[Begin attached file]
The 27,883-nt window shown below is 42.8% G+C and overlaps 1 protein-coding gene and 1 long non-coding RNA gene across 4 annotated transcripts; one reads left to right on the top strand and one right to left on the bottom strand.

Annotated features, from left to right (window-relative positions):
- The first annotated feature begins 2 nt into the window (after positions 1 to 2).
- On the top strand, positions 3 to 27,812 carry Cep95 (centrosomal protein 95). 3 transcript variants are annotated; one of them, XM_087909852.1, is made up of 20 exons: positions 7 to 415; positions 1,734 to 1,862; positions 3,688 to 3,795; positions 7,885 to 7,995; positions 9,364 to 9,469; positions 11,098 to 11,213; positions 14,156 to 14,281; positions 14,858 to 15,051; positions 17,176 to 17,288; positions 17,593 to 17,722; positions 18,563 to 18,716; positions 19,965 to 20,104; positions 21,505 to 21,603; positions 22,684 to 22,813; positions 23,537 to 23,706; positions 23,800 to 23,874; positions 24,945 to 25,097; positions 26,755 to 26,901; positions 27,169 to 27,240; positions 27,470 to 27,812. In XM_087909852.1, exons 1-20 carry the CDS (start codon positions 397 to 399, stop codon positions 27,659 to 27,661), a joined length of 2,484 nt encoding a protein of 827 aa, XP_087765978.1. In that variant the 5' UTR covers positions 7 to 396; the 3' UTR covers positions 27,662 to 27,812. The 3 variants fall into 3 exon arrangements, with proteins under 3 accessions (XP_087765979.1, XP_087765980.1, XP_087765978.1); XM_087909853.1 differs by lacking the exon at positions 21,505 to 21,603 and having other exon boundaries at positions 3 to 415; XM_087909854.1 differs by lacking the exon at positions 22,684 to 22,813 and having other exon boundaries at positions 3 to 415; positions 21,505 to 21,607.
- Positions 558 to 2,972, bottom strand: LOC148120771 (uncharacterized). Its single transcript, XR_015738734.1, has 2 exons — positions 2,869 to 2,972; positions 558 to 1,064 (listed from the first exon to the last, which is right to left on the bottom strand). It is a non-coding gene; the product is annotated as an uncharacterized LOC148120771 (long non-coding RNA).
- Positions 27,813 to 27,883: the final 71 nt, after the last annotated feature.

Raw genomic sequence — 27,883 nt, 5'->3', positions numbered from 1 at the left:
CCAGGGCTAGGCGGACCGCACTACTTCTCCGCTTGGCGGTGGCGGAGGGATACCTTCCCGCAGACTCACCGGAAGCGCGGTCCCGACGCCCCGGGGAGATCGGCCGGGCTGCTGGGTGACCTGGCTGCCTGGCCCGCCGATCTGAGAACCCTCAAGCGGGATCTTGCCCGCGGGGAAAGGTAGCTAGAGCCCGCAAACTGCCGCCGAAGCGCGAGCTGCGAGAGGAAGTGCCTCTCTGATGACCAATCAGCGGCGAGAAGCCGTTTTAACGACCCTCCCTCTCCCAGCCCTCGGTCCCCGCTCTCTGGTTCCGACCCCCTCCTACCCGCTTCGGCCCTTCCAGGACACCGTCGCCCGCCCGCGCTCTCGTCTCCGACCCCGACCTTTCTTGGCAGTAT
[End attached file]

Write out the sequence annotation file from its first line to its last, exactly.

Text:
The 27,883-nt window shown below is 42.8% G+C and overlaps 1 protein-coding gene and 1 long non-coding RNA gene across 4 annotated transcripts; one reads left to right on the top strand and one right to left on the bottom strand.

Annotated features, from left to right (window-relative positions):
- The first annotated feature begins 2 nt into the window (after positions 1 to 2).
- On the top strand, positions 3 to 27,812 carry Cep95 (centrosomal protein 95). 3 transcript variants are annotated; one of them, XM_087909852.1, is made up of 20 exons: positions 7 to 415; positions 1,734 to 1,862; positions 3,688 to 3,795; positions 7,885 to 7,995; positions 9,364 to 9,469; positions 11,098 to 11,213; positions 14,156 to 14,281; positions 14,858 to 15,051; positions 17,176 to 17,288; positions 17,593 to 17,722; positions 18,563 to 18,716; positions 19,965 to 20,104; positions 21,505 to 21,603; positions 22,684 to 22,813; positions 23,537 to 23,706; positions 23,800 to 23,874; positions 24,945 to 25,097; positions 26,755 to 26,901; positions 27,169 to 27,240; positions 27,470 to 27,812. In XM_087909852.1, exons 1-20 carry the CDS (start codon positions 397 to 399, stop codon positions 27,659 to 27,661), a joined length of 2,484 nt encoding a protein of 827 aa, XP_087765978.1. In that variant the 5' UTR covers positions 7 to 396; the 3' UTR covers positions 27,662 to 27,812. The 3 variants fall into 3 exon arrangements, with proteins under 3 accessions (XP_087765979.1, XP_087765980.1, XP_087765978.1); XM_087909853.1 differs by lacking the exon at positions 21,505 to 21,603 and having other exon boundaries at positions 3 to 415; XM_087909854.1 differs by lacking the exon at positions 22,684 to 22,813 and having other exon boundaries at positions 3 to 415; positions 21,505 to 21,607.
- Positions 558 to 2,972, bottom strand: LOC148120771 (uncharacterized). Its single transcript, XR_015738734.1, has 2 exons — positions 2,869 to 2,972; positions 558 to 1,064 (listed from the first exon to the last, which is right to left on the bottom strand). It is a non-coding gene; the product is annotated as an uncharacterized LOC148120771 (long non-coding RNA).
- Positions 27,813 to 27,883: the final 71 nt, after the last annotated feature.

Raw genomic sequence — 27,883 nt, 5'->3', positions numbered from 1 at the left:
CCAGGGCTAGGCGGACCGCACTACTTCTCCGCTTGGCGGTGGCGGAGGGATACCTTCCCGCAGACTCACCGGAAGCGCGGTCCCGACGCCCCGGGGAGATCGGCCGGGCTGCTGGGTGACCTGGCTGCCTGGCCCGCCGATCTGAGAACCCTCAAGCGGGATCTTGCCCGCGGGGAAAGGTAGCTAGAGCCCGCAAACTGCCGCCGAAGCGCGAGCTGCGAGAGGAAGTGCCTCTCTGATGACCAATCAGCGGCGAGAAGCCGTTTTAACGACCCTCCCTCTCCCAGCCCTCGGTCCCCGCTCTCTGGTTCCGACCCCCTCCTACCCGCTTCGGCCCTTCCAGGACACCGTCGCCCGCCCGCGCTCTCGTCTCCGACCCCGACCTTTCTTGGCAGTAT